But, to be fair,  there are some things we agree on. He suggests people tune their “quack-o-meter.” I would suggest the same. Except that I know lots of “quacks” that have their MD and are prescribing— oh I don’t know—painkillers, psych drugs and antibiotics by the dangerous handful.

His handy check list to help us tune our quack-o-meter involves things like:

“does it claim to be better because it’s natural” 

Mine involves things like:

“Is the doctor taking your symptoms seriously or are they sending you away with some steroids and no blood work.” 

“are you biased” (ahem ahem)

Like him, I believe in research. People should be protecting themselves and doing research on whatever treatment plan they’re after. I think one of the best places to start is by asking people you respect who have recovered from what you have, what they did to get well. And then following it up with a couple of practitioner opinions and your own detective work in books and on the handy computer. He doesn’t approach research the same way—I guess it wouldn’t be entertaining or laugh out loud enough?

Instead, in an effort to debunk sound therapy, he sent an  “in-the-field researcher” to see a sound therapist in Haight Ashbury San Francisco—a notorious hippie-zone. I’ve got to hand it to them, they found one of the kookiest, craziest kinds of healers out there.  They found a man who claims sound therapy can heal cancer, shrink tumors, and get people off their Parkinsons’ meds.  They got the guy on tape screaming at organs. Yikes. It’s shocking. And horrible and can be dangerous to make such extreme claims—claims like “I can cure cancer, ” OR claims like,  “Bill Nye Saves the World.” Seems like the two of them are cut from the same cloth, doesn’t it?  The unfortunate truth is that I have equally terrifying scenes I can recount that take place in a Neurologist’s office. It was also dangerous, shocking and horrible to find out that my neurologist over-prescribed a medicine that could have killed me and failed to notice for five months. It was also horrible when my first doctor for Lyme kept prescribing me handfuls of antibiotics without ever so much as checking my CBC.  It was also shocking when that male OB GYN looked me in the eyes and told me I had a tiny vagina and a beautiful uterus. OMG.  My experience with sound therapy was much more pleasant than those very Western experiences.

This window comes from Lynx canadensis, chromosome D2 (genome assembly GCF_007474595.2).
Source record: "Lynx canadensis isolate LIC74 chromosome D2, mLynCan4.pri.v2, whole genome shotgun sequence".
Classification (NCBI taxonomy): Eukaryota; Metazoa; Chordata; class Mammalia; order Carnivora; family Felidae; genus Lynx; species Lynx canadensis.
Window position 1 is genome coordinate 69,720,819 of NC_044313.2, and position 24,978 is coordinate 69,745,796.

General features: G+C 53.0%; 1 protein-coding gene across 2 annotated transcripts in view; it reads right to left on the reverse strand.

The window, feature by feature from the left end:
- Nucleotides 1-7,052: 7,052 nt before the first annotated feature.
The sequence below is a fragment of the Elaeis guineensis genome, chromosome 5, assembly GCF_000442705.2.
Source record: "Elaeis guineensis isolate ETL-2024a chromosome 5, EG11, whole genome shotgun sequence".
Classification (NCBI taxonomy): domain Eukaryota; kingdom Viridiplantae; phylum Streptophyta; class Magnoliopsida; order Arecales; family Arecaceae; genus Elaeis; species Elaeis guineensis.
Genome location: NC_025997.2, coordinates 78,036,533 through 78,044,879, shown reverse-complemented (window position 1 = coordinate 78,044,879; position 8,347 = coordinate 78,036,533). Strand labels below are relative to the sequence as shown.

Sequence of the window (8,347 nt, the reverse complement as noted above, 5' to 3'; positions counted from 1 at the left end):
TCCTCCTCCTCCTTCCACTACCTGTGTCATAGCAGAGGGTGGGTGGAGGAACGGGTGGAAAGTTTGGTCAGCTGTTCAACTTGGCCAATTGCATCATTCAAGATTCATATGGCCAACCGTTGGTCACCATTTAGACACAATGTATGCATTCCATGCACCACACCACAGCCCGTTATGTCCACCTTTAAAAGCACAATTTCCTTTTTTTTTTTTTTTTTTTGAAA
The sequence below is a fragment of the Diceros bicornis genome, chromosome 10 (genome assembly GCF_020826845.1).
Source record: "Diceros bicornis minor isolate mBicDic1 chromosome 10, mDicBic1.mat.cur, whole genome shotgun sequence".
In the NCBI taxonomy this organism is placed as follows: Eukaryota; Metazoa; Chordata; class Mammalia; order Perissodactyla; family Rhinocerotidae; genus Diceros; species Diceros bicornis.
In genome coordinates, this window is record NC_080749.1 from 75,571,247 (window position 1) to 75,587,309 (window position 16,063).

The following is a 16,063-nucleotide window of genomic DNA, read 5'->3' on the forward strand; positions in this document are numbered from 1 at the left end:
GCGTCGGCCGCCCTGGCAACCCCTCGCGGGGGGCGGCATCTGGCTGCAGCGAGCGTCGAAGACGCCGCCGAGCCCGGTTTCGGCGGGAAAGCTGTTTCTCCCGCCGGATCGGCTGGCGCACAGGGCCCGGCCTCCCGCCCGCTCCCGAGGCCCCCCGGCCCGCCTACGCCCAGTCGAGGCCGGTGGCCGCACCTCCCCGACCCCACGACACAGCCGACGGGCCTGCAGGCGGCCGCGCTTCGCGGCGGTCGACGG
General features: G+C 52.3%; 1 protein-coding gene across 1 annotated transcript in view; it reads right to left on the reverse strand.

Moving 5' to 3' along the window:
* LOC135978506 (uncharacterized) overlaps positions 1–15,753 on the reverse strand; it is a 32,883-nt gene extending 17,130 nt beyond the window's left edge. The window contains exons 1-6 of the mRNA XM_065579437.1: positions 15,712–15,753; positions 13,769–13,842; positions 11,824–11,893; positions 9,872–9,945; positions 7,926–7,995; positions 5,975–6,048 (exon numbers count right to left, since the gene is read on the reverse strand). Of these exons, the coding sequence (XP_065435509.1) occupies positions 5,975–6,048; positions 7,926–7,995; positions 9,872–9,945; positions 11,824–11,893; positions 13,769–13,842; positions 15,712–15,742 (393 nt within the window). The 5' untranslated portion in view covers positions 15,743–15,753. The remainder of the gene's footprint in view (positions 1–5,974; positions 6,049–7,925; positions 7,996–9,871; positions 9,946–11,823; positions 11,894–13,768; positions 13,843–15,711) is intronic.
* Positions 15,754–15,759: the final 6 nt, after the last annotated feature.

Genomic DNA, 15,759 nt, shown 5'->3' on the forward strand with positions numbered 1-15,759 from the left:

As far as sound therapy, I had great experiences —albeit, I visited two in-demand centers that know precisely what they’re doing with those big Himalayan crystal bowls. And I’m here to tell you, it’s a fucking incredible meditation. Relaxation is a key component to combatting illness. The less stress in the body, the less acidic your body is and the easier it is for your immune system to function and fight disease. Your organs and glands aren’t working extra hard to monitor stress reactions. This is researched and proven. SO, wouldn’t something like deep meditative states encouraged by relaxing environments be useful to sick people? It is also proven that  sound therapy specifically is beneficial for stress-induced illness. Why did Bill fail to mention that? Maybe because he hasn’t had a real run-in with illness? Maybe because he has access to good doctors and vacations to the Caribbean whenever he wants them?

Let’s be clear: Just like there are very bad/ dangerous MD’s out there—quacks, if you will—there are also poorly trained and, yes, dangerous healers out there. I should know, I’ve had good and bad experiences with both sets of people. Again, staying well-informed and being your own advocate is key. It is discreditable to discuss the dangers of sound therapy without also discussing how many people are dying because of over-prescribed painkillers. And there are statistics for that.